What this illustrates is that the diagnosis is not a static entity. It also is not something that can be defined in one dimension. It can change over time, as more information becomes available. It also can change over time, as the disease process evolves. Sometimes, a disease starts out with only a few vague, nonspecific symptoms. As the disease progresses, more symptoms may emerge. Tests that were negative in the early stage may be positive if repeated later on. Sometimes patients tell the doctors different things on different days. Sometimes they notice symptoms that were present before, but which they had not noticed or mentioned at the time of the first evaluation. Sometimes family members step up and speak out about symptoms that the patient did not mention.
A couple of years ago, I had a patient that I would have sworn had depression. He was not getting better. The reason was a mystery. One day his sister called and asked, "did he tell you that he drinks a pint of vodka every night?"
"Ma'am, I can't tell you anything about him, but thank you for letting me know."
Adolescence is a time when everything is evolving. Thus, the diagnosis is a moving target. Psychiatric conditions often produce symptoms that are difficult to put into words. Adolescents tend have varying capacities to describe subtleties, to think in abstract terms, and to disclose private details about their lives. Usually, a teenager's capacity for self disclosure ranges from "very limited" to "none at all." Parents, of course, will describe symptoms or behaviors that they are observed, but they tend to not be objective, may have their own agenda, and may have been misled, deliberately. Sometimes one parent says one thing, and the other says the exact opposite. For these reasons, and more, the psychiatric diagnosis of an adolescent often remains at the stage of the differential diagnosis for a long time. Sometimes, kids come it with all kinds of symptoms, the symptoms later go away, and you never find out what was going on.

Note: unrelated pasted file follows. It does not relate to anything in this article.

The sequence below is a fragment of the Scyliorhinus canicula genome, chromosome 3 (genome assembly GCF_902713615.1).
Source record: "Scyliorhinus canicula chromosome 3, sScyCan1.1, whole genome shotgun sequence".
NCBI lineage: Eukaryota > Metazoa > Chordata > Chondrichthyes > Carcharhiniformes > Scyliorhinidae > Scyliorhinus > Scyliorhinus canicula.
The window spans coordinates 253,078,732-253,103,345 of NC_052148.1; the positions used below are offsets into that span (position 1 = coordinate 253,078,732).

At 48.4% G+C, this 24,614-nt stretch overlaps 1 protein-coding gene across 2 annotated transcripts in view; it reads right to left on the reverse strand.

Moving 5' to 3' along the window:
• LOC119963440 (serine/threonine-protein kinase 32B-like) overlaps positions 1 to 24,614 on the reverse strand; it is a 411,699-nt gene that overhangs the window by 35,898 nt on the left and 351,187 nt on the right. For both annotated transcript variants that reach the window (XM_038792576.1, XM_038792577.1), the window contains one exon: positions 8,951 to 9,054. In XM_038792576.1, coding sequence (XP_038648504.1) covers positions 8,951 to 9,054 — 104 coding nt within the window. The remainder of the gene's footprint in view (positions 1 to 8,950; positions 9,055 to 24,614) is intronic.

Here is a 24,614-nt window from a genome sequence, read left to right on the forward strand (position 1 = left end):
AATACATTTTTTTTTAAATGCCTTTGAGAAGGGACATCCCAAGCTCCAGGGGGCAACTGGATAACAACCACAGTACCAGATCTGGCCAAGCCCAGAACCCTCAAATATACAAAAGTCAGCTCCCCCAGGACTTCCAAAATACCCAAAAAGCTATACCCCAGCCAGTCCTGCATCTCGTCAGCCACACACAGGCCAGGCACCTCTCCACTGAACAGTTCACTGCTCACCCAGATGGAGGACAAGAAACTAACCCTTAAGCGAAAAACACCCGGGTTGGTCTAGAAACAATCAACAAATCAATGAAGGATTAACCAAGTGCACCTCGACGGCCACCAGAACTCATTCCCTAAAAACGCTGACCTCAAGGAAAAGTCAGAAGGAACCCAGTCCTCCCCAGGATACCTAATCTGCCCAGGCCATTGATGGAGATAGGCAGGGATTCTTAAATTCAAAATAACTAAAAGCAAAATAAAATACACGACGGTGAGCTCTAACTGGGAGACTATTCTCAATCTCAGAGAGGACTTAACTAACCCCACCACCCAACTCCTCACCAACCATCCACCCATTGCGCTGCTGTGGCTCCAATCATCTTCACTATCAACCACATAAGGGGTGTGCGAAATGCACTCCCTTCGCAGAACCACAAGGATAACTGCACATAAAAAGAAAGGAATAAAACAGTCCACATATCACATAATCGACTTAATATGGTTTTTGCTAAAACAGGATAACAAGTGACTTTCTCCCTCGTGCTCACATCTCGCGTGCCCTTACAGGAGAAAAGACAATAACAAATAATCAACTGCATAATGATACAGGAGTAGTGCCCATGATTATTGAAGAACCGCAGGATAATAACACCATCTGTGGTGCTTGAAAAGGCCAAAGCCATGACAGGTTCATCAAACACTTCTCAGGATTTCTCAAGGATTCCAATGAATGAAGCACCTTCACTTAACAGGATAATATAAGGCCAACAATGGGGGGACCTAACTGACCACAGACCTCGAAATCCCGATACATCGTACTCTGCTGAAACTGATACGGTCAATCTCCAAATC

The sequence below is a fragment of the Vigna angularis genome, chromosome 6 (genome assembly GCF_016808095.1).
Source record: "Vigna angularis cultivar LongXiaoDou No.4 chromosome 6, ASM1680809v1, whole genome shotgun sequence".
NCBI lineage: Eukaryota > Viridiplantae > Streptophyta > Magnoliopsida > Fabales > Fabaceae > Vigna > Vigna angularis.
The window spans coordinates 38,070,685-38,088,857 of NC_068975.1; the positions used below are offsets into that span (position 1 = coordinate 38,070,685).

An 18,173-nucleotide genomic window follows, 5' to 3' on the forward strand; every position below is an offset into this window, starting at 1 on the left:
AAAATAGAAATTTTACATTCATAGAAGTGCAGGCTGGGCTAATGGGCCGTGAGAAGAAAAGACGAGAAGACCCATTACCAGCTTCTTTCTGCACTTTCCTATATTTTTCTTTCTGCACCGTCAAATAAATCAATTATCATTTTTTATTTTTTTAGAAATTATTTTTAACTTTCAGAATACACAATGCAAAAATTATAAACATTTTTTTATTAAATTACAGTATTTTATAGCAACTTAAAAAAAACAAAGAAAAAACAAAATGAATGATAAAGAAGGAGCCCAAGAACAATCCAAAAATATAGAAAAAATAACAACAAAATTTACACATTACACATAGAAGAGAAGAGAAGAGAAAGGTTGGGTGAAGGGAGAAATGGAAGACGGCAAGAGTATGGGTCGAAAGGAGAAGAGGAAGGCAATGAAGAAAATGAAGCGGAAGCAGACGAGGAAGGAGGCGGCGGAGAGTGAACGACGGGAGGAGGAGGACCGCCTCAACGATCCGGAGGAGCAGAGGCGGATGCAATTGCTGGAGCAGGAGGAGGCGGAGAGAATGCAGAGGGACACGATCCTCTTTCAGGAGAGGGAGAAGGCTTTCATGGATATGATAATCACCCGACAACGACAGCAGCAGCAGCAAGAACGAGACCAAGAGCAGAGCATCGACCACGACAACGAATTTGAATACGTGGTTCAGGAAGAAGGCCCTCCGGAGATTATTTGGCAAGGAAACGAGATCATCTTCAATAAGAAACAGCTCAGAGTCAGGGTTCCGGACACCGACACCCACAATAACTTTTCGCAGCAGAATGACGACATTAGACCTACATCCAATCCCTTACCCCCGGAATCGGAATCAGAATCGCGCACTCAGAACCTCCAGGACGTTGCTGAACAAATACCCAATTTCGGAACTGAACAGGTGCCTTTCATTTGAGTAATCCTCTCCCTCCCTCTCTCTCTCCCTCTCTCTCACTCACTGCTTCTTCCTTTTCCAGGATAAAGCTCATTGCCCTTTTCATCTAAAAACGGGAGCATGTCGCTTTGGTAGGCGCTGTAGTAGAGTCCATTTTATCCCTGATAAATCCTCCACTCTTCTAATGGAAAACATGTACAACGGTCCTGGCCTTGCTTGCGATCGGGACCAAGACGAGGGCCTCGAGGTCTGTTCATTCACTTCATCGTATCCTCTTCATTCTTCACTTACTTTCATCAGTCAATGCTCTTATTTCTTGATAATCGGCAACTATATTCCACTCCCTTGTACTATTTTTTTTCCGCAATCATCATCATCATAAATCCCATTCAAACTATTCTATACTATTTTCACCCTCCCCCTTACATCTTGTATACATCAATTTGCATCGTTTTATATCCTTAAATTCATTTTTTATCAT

For some examples, see the section in the Medscape Resource Center on Schizophrenia. They have an article called Looking for Childhood Schizophrenia: Case Series of False Positives.
Case A was a 12-year-old girl with an 8-month history of auditory/visual hallucinations and paranoid ideations that had been treatment-resistant to antipsychotics. Her premorbid history was fairly functional and family history was noncontributory. On the unit, she functioned well and never exhibited any formal thought disorder. Staff noted clinical improvement off medication and subsequent impairment during times of family conflict. She was discharged off medication and her symptoms subsided when the social stressors in her life were eliminated. Her final diagnosis was psychotic disorder not otherwise specified (NOS).Note that, by citing this particular article, I do not mean to imply that false positives are common. Rather, I point out the possibility of false positives in order to make a point. Although the differential diagnosis of adolescents is fraught with difficulty, the stakes can be high. As mentioned in this review article in the NEJM:
Immediate treatment of a patient after a first psychotic episode improves his or her long-term outcome and does not obscure the later differential diagnosis.88As a general rule in medicine, anytime there is an opportunity to improve the long-term course of an illness, that opportunity should be taken. This underscores the importance of the diagnostic process. Having a full understanding of the diagnostic process is essential in order to avoid missed opportunities. Yes, there are risks involved in treatment, and one does not want to be exposed to those risks if the diagnosis is a false positive, but the consequences of missing an opportunity can be serious.
(Note: The Rest of the Story/Corpus Callosum has moved. Visit the new site here.)
E-mail a link that points to this post: